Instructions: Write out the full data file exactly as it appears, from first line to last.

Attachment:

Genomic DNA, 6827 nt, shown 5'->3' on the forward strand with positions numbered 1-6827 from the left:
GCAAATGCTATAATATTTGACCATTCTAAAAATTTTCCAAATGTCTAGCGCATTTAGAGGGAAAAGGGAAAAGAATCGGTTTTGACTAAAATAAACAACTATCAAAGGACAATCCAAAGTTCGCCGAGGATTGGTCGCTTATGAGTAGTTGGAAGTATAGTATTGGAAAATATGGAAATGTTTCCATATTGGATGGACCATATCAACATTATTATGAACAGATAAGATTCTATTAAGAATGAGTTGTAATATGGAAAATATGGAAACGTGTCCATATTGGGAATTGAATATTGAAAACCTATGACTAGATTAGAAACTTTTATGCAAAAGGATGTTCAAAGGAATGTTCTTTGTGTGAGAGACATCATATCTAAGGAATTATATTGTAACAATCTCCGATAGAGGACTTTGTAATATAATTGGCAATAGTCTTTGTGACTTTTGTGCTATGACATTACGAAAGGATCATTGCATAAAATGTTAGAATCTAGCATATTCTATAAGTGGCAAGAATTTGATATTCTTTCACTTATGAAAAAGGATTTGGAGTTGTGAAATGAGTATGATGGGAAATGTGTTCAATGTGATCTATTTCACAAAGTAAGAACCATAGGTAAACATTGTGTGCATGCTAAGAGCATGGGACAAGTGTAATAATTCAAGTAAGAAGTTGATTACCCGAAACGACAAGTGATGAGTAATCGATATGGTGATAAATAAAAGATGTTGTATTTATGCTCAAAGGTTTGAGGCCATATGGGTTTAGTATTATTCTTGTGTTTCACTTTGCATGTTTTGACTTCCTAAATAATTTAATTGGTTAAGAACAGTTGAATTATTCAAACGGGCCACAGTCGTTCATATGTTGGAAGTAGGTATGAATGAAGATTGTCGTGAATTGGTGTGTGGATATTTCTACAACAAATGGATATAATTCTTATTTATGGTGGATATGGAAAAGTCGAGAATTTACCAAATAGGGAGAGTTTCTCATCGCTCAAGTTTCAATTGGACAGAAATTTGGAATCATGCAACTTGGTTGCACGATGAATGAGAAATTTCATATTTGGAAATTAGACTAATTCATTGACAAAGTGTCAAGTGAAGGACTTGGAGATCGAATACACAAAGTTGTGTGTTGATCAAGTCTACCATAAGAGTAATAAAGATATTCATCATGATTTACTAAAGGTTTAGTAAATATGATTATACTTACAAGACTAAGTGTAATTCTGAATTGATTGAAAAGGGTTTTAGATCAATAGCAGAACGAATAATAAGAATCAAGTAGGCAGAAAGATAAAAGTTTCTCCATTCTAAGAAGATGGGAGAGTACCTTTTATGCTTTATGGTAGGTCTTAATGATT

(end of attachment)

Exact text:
Genomic DNA, 6827 nt, shown 5'->3' on the forward strand with positions numbered 1-6827 from the left:
GCAAATGCTATAATATTTGACCATTCTAAAAATTTTCCAAATGTCTAGCGCATTTAGAGGGAAAAGGGAAAAGAATCGGTTTTGACTAAAATAAACAACTATCAAAGGACAATCCAAAGTTCGCCGAGGATTGGTCGCTTATGAGTAGTTGGAAGTATAGTATTGGAAAATATGGAAATGTTTCCATATTGGATGGACCATATCAACATTATTATGAACAGATAAGATTCTATTAAGAATGAGTTGTAATATGGAAAATATGGAAACGTGTCCATATTGGGAATTGAATATTGAAAACCTATGACTAGATTAGAAACTTTTATGCAAAAGGATGTTCAAAGGAATGTTCTTTGTGTGAGAGACATCATATCTAAGGAATTATATTGTAACAATCTCCGATAGAGGACTTTGTAATATAATTGGCAATAGTCTTTGTGACTTTTGTGCTATGACATTACGAAAGGATCATTGCATAAAATGTTAGAATCTAGCATATTCTATAAGTGGCAAGAATTTGATATTCTTTCACTTATGAAAAAGGATTTGGAGTTGTGAAATGAGTATGATGGGAAATGTGTTCAATGTGATCTATTTCACAAAGTAAGAACCATAGGTAAACATTGTGTGCATGCTAAGAGCATGGGACAAGTGTAATAATTCAAGTAAGAAGTTGATTACCCGAAACGACAAGTGATGAGTAATCGATATGGTGATAAATAAAAGATGTTGTATTTATGCTCAAAGGTTTGAGGCCATATGGGTTTAGTATTATTCTTGTGTTTCACTTTGCATGTTTTGACTTCCTAAATAATTTAATTGGTTAAGAACAGTTGAATTATTCAAACGGGCCACAGTCGTTCATATGTTGGAAGTAGGTATGAATGAAGATTGTCGTGAATTGGTGTGTGGATATTTCTACAACAAATGGATATAATTCTTATTTATGGTGGATATGGAAAAGTCGAGAATTTACCAAATAGGGAGAGTTTCTCATCGCTCAAGTTTCAATTGGACAGAAATTTGGAATCATGCAACTTGGTTGCACGATGAATGAGAAATTTCATATTTGGAAATTAGACTAATTCATTGACAAAGTGTCAAGTGAAGGACTTGGAGATCGAATACACAAAGTTGTGTGTTGATCAAGTCTACCATAAGAGTAATAAAGATATTCATCATGATTTACTAAAGGTTTAGTAAATATGATTATACTTACAAGACTAAGTGTAATTCTGAATTGATTGAAAAGGGTTTTAGATCAATAGCAGAACGAATAATAAGAATCAAGTAGGCAGAAAGATAAAAGTTTCTCCATTCTAAGAAGATGGGAGAGTACCTTTTATGCTTTATGGTAGGTCTTAATGATT